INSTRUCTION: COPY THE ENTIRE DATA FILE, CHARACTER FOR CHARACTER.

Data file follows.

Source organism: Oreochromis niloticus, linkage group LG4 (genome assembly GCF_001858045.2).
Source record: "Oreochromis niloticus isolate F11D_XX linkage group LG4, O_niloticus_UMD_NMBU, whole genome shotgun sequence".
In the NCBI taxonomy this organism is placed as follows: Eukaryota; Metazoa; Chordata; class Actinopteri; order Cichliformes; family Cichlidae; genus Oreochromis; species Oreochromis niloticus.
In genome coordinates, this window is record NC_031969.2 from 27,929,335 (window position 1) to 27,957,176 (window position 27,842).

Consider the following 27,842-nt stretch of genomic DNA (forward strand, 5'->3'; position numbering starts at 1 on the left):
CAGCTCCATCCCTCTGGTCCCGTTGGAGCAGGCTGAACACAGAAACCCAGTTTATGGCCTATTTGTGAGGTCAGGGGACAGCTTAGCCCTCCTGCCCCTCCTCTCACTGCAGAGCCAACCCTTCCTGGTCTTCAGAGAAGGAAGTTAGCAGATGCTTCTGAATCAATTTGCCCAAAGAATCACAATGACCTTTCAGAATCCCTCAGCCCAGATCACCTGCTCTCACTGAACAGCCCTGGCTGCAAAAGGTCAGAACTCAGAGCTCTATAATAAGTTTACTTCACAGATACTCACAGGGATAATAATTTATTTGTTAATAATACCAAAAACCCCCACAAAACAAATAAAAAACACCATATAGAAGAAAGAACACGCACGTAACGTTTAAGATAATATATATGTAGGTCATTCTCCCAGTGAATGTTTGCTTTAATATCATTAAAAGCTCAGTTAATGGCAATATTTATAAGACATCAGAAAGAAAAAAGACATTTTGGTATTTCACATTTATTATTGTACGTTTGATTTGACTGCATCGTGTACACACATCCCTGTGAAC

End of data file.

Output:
Source organism: Oreochromis niloticus, linkage group LG4 (genome assembly GCF_001858045.2).
Source record: "Oreochromis niloticus isolate F11D_XX linkage group LG4, O_niloticus_UMD_NMBU, whole genome shotgun sequence".
In the NCBI taxonomy this organism is placed as follows: Eukaryota; Metazoa; Chordata; class Actinopteri; order Cichliformes; family Cichlidae; genus Oreochromis; species Oreochromis niloticus.
In genome coordinates, this window is record NC_031969.2 from 27,929,335 (window position 1) to 27,957,176 (window position 27,842).

Consider the following 27,842-nt stretch of genomic DNA (forward strand, 5'->3'; position numbering starts at 1 on the left):
CAGCTCCATCCCTCTGGTCCCGTTGGAGCAGGCTGAACACAGAAACCCAGTTTATGGCCTATTTGTGAGGTCAGGGGACAGCTTAGCCCTCCTGCCCCTCCTCTCACTGCAGAGCCAACCCTTCCTGGTCTTCAGAGAAGGAAGTTAGCAGATGCTTCTGAATCAATTTGCCCAAAGAATCACAATGACCTTTCAGAATCCCTCAGCCCAGATCACCTGCTCTCACTGAACAGCCCTGGCTGCAAAAGGTCAGAACTCAGAGCTCTATAATAAGTTTACTTCACAGATACTCACAGGGATAATAATTTATTTGTTAATAATACCAAAAACCCCCACAAAACAAATAAAAAACACCATATAGAAGAAAGAACACGCACGTAACGTTTAAGATAATATATATGTAGGTCATTCTCCCAGTGAATGTTTGCTTTAATATCATTAAAAGCTCAGTTAATGGCAATATTTATAAGACATCAGAAAGAAAAAAGACATTTTGGTATTTCACATTTATTATTGTACGTTTGATTTGACTGCATCGTGTACACACATCCCTGTGAAC